If people of faith want to help defeat White Power on the Salish Sea, they need to call out the promoters of this interracial discord. Otherwise, they become yet another instance of white people assuaging their guilt over the institutionalized mistreatment of Native Americans by indulging in the consumption of Indian acts of spiritual generosity, without committing themselves to acts of reciprocity.

As Lummi elder Jewell Praying Wolf James remarked at St. Philip Neri Catholic Church in Portland, “Talk’s good, but action’s better”.

White Power

To illustrate the horizontal integration of the Anti-Indian Movement, Chet Dow, secretary/treasurer of the Whatcom chapter of Citizens Alliance for Property Rights, is also a board member of the Northwest Business Club–a Whatcom Republican Party affiliate–and is listed as an officer on the PDC registration for the Anti-Indian PACs, SaveWhatcom and WhatcomFirst. As noted in A Tea Party by Any Other Name, Dow is a director of Common Threads Northwest, the successor to the Whatcom Tea Party, which spawned these PACs.

Additionally, Dow was an executive board member of the Whatcom Republican party. As a Whatcom County Charter Review Commissioner in 2015, Dow demonized environmentalists for opposing the Gateway Pacific coal export proposal. As noted by Sandy Robson, in 2013, the Gateway Pacific coal export consortium contributed $149,000 to the Anti-Indian PACs.

The timeline White Power on the Salish Sea puts Dow’s abhorrent conduct in context.

The McKinneys

As reported in this March 2017 expose by Sandy Robson, the Whatcom Tea Party changed its name to Common Threads Northwest. That marketing move mirrors the November 2017 deceptive campaign mailer sent out by Whatcom Republican candidates claiming to be non-partisan.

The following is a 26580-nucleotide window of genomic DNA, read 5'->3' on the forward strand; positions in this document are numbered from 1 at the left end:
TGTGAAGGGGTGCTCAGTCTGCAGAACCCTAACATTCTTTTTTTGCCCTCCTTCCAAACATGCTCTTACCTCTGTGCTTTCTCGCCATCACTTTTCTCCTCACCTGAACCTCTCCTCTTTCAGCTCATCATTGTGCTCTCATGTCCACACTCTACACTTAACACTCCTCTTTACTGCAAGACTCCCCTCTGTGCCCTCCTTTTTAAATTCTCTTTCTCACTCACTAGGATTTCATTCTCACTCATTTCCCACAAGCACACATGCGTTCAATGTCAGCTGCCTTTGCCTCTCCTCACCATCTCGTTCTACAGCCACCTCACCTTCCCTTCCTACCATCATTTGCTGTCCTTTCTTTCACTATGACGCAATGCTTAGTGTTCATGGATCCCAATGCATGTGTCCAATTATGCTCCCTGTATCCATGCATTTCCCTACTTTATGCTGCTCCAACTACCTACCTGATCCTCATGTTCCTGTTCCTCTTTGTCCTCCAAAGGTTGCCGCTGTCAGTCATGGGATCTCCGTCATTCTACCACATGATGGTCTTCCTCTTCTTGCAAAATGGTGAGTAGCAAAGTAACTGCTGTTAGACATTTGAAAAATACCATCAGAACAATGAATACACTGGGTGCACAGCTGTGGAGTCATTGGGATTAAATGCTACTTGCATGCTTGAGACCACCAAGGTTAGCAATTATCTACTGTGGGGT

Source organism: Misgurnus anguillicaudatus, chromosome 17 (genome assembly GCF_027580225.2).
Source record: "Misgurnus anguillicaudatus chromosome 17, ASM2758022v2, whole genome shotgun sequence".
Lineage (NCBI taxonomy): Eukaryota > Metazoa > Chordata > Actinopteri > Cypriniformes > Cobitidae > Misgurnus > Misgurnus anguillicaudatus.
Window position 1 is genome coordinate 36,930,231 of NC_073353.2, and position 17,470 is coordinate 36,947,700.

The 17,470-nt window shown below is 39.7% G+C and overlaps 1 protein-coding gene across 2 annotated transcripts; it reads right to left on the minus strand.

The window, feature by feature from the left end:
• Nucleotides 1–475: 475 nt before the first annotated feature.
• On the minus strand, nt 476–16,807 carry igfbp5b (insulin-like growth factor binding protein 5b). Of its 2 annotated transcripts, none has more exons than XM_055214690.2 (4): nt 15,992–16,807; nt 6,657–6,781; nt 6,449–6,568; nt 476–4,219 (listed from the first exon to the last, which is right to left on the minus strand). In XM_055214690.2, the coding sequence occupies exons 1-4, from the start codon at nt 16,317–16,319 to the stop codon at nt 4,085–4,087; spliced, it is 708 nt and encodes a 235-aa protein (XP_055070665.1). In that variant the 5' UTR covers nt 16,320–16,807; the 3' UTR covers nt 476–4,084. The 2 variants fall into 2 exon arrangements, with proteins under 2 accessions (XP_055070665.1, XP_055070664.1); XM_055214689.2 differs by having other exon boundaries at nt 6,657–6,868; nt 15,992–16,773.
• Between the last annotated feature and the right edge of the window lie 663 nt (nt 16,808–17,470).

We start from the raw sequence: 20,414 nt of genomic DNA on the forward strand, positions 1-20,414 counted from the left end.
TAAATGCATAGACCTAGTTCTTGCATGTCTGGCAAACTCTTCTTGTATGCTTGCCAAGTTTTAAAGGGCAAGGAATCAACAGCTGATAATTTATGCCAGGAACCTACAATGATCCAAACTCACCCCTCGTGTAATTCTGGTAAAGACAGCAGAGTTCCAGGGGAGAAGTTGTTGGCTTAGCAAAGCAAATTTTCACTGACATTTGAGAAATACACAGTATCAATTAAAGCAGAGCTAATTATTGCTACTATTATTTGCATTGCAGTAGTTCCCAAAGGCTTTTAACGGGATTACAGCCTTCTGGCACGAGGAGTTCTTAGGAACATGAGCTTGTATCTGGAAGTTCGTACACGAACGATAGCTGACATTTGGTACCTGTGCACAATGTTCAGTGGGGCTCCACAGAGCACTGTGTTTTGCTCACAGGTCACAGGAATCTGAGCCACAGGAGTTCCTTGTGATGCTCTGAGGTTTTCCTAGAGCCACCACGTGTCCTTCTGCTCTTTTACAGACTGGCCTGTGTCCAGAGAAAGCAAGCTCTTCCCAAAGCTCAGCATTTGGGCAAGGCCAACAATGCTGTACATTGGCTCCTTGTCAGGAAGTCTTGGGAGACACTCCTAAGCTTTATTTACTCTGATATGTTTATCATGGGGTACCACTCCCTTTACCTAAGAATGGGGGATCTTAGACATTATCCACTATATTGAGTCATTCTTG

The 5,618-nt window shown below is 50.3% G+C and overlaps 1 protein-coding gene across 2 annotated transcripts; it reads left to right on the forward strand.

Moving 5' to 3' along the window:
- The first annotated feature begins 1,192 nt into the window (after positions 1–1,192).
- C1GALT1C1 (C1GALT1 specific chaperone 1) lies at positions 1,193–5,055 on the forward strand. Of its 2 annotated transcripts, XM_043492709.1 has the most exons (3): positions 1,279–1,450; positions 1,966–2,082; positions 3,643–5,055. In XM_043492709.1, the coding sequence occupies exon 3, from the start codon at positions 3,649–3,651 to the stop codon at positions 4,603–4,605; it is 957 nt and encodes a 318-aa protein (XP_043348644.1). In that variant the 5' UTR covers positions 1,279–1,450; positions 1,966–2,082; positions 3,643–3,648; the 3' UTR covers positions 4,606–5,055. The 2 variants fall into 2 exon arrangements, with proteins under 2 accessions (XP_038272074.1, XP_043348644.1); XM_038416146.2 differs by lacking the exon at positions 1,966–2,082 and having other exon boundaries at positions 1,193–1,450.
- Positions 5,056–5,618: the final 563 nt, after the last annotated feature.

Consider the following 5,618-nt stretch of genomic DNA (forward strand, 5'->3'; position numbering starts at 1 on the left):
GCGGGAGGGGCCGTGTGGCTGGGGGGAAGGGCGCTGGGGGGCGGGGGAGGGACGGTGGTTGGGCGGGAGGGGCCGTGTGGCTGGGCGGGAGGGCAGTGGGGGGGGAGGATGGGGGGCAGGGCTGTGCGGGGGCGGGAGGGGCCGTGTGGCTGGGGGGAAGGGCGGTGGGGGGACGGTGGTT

In the March story, Robson reveals two new players in Whatcom politics–the husband and wife team of James and Laura McKinney–who assumed key positions in the Anti-Indian, Tea Party network: James as Executive Director of Common Threads Northwest, and Laura as Director of Operations and Communications for the Whatcom Business Alliance–an advocacy organization in support of fossil fuel export at Cherry Point.

James McKinney is known for comparing environmentalists to communists. Laura was elected to the Blaine School Board in November 2017.

This is how the Tea Party became a powerhouse. They run candidates for school board, which makes their name familiar, then run them for state and county offices.

It’s an apprenticeship program that trains Christian Right candidates to avoid exposure.

Allied with real estate developers–that spend a lot of advertising money in local media–they essentially get a free ride for their racism.

End note:

As reported at The Intercept, fascists in the Whatcom County Prosecutor’s office have declared war on political dissent, in particular by tribal human rights activists.

 

 

Anti-Indian Related Posts

Anti-Indian Movement Part 1: Givers and Takers

Anti-Indian Movement. Part 2: The Politics of Resentment

Anti-Indian Movement Part 3: A Free Press

Anti-Indian Movement Part 4: Christian Identity Doctrine

Anti-Indian Movement. Part 5: Puritanical Conservatism.